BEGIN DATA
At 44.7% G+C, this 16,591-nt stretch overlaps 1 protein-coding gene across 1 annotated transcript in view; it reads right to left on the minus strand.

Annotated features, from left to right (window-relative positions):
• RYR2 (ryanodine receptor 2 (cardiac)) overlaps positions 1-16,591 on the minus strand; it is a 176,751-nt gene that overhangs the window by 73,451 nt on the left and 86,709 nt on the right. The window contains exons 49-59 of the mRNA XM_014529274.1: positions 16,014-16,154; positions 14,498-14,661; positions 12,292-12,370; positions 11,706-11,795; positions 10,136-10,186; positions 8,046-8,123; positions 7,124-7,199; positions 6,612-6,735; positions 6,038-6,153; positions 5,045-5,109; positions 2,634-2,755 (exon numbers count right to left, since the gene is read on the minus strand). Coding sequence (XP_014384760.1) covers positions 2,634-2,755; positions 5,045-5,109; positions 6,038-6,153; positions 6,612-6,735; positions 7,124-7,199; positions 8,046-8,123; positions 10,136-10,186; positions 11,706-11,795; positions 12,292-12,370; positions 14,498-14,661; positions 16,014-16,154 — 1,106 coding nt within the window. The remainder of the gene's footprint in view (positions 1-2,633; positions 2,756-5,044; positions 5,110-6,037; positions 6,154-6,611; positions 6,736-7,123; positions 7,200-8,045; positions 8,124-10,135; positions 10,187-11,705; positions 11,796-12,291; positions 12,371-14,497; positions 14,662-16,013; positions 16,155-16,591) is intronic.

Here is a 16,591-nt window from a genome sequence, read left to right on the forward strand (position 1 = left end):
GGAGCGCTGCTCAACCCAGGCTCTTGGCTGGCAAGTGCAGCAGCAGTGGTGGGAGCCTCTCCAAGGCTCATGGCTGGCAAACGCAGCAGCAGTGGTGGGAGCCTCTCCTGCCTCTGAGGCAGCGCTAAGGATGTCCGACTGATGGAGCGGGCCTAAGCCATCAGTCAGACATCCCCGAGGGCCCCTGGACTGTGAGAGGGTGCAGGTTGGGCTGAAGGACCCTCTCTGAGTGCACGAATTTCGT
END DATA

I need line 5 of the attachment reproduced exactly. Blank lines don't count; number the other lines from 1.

GGAGCGCTGCTCAACCCAGGCTCTTGGCTGGCAAGTGCAGCAGCAGTGGTGGGAGCCTCTCCAAGGCTCATGGCTGGCAAACGCAGCAGCAGTGGTGGGAGCCTCTCCTGCCTCTGAGGCAGCGCTAAGGATGTCCGACTGATGGAGCGGGCCTAAGCCATCAGTCAGACATCCCCGAGGGCCCCTGGACTGTGAGAGGGTGCAGGTTGGGCTGAAGGACCCTCTCTGAGTGCACGAATTTCGT